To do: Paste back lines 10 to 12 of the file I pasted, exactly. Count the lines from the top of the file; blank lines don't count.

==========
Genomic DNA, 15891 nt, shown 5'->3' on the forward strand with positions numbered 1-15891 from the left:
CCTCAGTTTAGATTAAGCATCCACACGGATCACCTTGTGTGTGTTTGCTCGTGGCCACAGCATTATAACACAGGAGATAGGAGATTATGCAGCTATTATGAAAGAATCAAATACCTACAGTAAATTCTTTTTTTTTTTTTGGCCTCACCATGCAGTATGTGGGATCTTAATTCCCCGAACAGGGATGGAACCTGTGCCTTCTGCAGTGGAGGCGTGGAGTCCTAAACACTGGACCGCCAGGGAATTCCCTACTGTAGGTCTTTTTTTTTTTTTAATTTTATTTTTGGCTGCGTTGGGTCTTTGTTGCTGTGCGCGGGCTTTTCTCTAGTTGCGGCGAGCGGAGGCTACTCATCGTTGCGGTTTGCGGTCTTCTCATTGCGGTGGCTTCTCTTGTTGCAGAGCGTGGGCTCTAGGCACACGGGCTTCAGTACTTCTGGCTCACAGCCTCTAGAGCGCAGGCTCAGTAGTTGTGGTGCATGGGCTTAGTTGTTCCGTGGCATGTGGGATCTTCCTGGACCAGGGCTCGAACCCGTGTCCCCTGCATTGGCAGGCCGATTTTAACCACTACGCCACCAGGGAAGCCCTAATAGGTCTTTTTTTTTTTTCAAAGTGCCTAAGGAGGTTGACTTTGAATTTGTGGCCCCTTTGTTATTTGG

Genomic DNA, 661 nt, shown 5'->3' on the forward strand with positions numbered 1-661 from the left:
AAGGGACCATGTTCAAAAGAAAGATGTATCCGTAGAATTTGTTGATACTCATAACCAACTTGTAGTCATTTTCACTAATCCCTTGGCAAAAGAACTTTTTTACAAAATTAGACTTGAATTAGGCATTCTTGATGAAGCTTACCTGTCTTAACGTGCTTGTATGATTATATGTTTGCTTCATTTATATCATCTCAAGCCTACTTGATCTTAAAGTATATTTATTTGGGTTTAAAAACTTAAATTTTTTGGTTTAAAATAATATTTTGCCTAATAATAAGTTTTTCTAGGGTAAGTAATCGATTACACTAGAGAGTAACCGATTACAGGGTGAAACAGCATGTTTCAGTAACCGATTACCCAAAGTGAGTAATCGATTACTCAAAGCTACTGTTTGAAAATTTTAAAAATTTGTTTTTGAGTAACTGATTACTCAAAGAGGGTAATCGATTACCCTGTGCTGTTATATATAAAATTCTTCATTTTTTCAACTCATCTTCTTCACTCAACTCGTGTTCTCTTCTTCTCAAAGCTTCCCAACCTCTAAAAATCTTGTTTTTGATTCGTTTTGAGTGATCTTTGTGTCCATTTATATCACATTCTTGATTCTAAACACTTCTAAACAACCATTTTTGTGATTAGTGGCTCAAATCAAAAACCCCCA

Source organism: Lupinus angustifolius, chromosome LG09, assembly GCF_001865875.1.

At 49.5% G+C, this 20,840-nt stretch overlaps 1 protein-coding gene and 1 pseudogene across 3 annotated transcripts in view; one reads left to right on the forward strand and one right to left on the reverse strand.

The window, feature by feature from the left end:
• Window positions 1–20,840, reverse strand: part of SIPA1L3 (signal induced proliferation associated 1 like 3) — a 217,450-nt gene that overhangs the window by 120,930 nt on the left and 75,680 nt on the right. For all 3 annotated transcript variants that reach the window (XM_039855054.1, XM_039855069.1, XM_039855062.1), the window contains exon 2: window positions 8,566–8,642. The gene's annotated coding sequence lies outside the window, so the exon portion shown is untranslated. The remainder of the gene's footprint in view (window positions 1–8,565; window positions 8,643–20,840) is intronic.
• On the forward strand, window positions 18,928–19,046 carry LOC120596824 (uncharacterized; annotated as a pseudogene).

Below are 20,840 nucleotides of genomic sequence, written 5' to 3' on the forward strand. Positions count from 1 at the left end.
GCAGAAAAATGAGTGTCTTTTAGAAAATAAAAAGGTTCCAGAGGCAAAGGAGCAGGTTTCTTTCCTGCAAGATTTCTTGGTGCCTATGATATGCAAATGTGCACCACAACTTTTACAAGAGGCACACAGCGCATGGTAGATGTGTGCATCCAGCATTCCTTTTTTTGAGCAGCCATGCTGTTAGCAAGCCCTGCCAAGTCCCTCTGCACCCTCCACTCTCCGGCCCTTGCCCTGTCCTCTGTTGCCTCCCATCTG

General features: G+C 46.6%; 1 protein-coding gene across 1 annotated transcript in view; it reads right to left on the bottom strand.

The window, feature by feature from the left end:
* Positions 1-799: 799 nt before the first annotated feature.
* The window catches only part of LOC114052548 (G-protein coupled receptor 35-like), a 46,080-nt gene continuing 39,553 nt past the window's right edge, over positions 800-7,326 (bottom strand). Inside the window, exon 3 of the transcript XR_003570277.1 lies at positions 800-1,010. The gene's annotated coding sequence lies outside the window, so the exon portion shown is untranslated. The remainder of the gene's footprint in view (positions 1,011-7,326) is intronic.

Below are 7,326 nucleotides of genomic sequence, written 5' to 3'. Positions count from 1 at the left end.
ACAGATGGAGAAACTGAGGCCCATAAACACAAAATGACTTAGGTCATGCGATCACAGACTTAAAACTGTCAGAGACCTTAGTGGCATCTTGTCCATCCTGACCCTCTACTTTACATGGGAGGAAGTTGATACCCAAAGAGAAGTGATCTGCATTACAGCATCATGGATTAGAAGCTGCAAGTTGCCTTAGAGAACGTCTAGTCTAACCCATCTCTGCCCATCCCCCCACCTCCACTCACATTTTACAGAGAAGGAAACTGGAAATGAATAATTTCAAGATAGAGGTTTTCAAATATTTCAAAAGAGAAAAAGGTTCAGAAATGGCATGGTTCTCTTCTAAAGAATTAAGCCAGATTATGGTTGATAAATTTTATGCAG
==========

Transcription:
Below are 20,840 nucleotides of genomic sequence, written 5' to 3' on the forward strand. Positions count from 1 at the left end.
GCAGAAAAATGAGTGTCTTTTAGAAAATAAAAAGGTTCCAGAGGCAAAGGAGCAGGTTTCTTTCCTGCAAGATTTCTTGGTGCCTATGATATGCAAATGTGCACCACAACTTTTACAAGAGGCACACAGCGCATGGTAGATGTGTGCATCCAGCATTCCTTTTTTTGAGCAGCCATGCTGTTAGCAAGCCCTGCCAAGTCCCTCTGCACCCTCCACTCTCCGGCCCTTGCCCTGTCCTCTGTTGCCTCCCATCTG

General features: G+C 46.6%; 1 protein-coding gene across 1 annotated transcript in view; it reads right to left on the bottom strand.